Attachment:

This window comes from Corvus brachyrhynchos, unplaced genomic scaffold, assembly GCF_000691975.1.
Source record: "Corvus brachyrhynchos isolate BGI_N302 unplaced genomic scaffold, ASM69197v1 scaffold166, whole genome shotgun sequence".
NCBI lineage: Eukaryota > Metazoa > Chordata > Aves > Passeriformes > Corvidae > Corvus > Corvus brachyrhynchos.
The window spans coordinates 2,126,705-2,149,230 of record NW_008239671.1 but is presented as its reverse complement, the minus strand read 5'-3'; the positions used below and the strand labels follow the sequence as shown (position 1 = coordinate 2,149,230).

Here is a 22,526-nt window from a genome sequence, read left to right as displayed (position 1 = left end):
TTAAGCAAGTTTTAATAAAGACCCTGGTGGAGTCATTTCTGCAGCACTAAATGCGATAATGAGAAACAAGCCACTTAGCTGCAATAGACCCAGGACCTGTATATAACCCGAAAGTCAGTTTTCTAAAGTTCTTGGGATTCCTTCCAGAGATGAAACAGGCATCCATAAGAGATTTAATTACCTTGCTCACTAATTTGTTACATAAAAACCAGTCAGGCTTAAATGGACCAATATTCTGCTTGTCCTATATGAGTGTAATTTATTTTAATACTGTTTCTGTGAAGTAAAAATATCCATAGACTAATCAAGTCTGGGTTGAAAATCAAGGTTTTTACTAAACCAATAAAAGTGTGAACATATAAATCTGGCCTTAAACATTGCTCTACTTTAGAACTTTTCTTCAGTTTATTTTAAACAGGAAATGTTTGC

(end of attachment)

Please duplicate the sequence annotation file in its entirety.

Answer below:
This window comes from Corvus brachyrhynchos, unplaced genomic scaffold, assembly GCF_000691975.1.
Source record: "Corvus brachyrhynchos isolate BGI_N302 unplaced genomic scaffold, ASM69197v1 scaffold166, whole genome shotgun sequence".
NCBI lineage: Eukaryota > Metazoa > Chordata > Aves > Passeriformes > Corvidae > Corvus > Corvus brachyrhynchos.
The window spans coordinates 2,126,705-2,149,230 of record NW_008239671.1 but is presented as its reverse complement, the minus strand read 5'-3'; the positions used below and the strand labels follow the sequence as shown (position 1 = coordinate 2,149,230).

Here is a 22,526-nt window from a genome sequence, read left to right as displayed (position 1 = left end):
TTAAGCAAGTTTTAATAAAGACCCTGGTGGAGTCATTTCTGCAGCACTAAATGCGATAATGAGAAACAAGCCACTTAGCTGCAATAGACCCAGGACCTGTATATAACCCGAAAGTCAGTTTTCTAAAGTTCTTGGGATTCCTTCCAGAGATGAAACAGGCATCCATAAGAGATTTAATTACCTTGCTCACTAATTTGTTACATAAAAACCAGTCAGGCTTAAATGGACCAATATTCTGCTTGTCCTATATGAGTGTAATTTATTTTAATACTGTTTCTGTGAAGTAAAAATATCCATAGACTAATCAAGTCTGGGTTGAAAATCAAGGTTTTTACTAAACCAATAAAAGTGTGAACATATAAATCTGGCCTTAAACATTGCTCTACTTTAGAACTTTTCTTCAGTTTATTTTAAACAGGAAATGTTTGC